According to Oregon State University Extension Service, an acre may yield between 65 to 165 small bales of hay per cutting, with up to three cuttings per year. The yield depends on location, fertilization, plant species, plant age, moisture content and how tightly the bales are packed.Know More
Horses, cattle, sheep, goats, rabbits and guinea pigs eat hay to supplement or take the place of natural grazing. As of 2014, Florida horses consume 700,000 tons or roughly 25 million small bales of hay each year, according to Ranch Cattle Research.
Hay fields often include alfalfa, clovers, ryegrass, orchard grass, fescue, brome, timothy and/or Bermuda grass. The most nutritious hay has full leaves and unripe seed heads.Learn More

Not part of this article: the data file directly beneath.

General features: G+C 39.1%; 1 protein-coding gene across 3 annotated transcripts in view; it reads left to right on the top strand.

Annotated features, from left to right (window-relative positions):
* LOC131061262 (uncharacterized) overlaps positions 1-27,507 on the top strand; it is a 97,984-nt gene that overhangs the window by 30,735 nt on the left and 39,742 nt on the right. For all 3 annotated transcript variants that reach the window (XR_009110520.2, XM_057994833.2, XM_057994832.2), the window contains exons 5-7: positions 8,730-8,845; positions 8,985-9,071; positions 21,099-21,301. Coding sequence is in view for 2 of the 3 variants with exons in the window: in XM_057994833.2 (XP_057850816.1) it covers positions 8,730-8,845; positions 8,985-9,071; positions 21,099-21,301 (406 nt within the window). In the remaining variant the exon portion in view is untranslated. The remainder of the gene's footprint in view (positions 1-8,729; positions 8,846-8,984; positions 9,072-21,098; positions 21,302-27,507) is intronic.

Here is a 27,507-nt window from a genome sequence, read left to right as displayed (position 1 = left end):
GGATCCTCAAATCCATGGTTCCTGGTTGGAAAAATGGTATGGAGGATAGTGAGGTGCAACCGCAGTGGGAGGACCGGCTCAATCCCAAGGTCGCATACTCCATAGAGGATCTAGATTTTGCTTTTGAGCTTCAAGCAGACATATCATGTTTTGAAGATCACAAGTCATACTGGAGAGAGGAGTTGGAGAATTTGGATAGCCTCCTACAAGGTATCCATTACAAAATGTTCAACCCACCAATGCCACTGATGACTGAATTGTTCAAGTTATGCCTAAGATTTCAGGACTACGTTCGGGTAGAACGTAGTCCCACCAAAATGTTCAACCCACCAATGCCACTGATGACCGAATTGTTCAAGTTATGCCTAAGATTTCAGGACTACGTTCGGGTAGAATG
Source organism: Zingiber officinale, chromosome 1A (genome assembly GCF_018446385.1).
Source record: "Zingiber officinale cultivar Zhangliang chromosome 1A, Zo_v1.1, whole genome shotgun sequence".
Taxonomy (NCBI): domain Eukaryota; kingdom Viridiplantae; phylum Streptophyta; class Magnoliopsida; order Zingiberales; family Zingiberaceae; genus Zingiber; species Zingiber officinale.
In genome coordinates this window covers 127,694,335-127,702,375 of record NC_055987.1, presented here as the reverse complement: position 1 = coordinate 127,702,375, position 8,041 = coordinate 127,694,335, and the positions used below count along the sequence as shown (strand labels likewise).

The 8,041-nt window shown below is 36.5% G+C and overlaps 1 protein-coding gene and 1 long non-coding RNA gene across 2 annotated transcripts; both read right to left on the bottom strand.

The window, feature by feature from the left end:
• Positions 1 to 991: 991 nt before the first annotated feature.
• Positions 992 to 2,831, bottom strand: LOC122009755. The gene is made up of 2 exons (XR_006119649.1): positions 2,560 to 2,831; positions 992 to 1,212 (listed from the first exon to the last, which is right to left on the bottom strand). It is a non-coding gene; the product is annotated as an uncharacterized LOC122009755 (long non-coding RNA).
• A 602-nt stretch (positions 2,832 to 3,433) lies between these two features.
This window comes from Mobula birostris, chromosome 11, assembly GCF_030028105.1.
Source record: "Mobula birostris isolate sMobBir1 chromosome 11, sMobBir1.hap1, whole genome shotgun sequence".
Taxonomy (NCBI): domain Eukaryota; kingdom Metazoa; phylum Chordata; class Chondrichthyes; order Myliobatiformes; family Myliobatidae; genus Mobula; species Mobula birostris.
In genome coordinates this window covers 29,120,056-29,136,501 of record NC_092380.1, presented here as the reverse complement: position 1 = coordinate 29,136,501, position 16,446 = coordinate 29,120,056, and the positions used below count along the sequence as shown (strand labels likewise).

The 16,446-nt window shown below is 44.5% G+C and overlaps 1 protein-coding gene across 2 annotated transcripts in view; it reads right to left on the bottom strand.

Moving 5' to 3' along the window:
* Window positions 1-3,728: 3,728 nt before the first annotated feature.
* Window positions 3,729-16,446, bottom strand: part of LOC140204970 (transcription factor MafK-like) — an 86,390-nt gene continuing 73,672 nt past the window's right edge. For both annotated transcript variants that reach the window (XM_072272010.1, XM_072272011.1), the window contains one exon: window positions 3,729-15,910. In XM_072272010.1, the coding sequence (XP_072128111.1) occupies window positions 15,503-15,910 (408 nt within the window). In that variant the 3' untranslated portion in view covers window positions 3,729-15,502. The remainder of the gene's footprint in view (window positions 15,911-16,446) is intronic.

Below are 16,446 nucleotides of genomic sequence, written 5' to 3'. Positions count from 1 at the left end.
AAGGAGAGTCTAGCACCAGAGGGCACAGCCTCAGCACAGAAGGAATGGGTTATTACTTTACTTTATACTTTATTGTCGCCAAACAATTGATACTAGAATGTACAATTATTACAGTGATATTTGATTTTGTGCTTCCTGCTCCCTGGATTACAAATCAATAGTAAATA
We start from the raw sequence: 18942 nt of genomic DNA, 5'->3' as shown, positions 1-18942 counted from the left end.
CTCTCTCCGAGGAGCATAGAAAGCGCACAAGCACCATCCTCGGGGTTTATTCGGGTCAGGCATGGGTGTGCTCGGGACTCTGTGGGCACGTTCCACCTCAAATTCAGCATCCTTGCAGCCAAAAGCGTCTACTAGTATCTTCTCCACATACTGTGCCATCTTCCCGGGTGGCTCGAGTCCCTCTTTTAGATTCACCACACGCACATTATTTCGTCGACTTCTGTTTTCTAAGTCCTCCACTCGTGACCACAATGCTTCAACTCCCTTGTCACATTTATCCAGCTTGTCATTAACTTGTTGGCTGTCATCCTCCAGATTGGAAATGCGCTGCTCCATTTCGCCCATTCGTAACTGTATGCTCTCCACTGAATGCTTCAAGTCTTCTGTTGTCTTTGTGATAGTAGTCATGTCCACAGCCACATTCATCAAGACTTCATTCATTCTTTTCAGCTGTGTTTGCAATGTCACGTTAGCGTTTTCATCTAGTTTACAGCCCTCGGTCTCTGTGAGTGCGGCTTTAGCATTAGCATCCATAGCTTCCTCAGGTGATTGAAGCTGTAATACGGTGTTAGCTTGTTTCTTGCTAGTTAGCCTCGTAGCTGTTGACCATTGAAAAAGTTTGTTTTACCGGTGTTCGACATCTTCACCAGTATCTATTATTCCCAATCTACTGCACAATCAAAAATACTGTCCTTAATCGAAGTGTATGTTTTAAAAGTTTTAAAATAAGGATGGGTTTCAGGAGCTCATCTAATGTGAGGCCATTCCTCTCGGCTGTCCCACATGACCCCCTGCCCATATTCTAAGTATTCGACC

Ranked in order, the top five states that produce the most corn are Iowa, Illinois, Nebraska, Minnesota and Indiana. Those states alone produce around 60 percent of the corn grown in the United States.Full Answer >
In order for pumpkins to be ready by Halloween (Oct. 31), pumpkin seeds need to be planted between June 1 and July 1 in Texas. Most varieties of pumpkins need 90 to 120 days to reach maturity.Full Answer >
Cattle farming is the process of raising cattle from birth until the point at which they provide food or milk for consumption. A cattle farmer typically has a barn where milking cows live and a pasture where cattle graze.Full Answer >
Excellent slogans for Future Farmers of America (FFA) highlight the importance of agriculture, such as "I Farm, You Eat" and "Getting Our Hands Dirty; Putting Food in Yours." Another great slogan is "We Believe in the Future of Agriculture."Full Answer >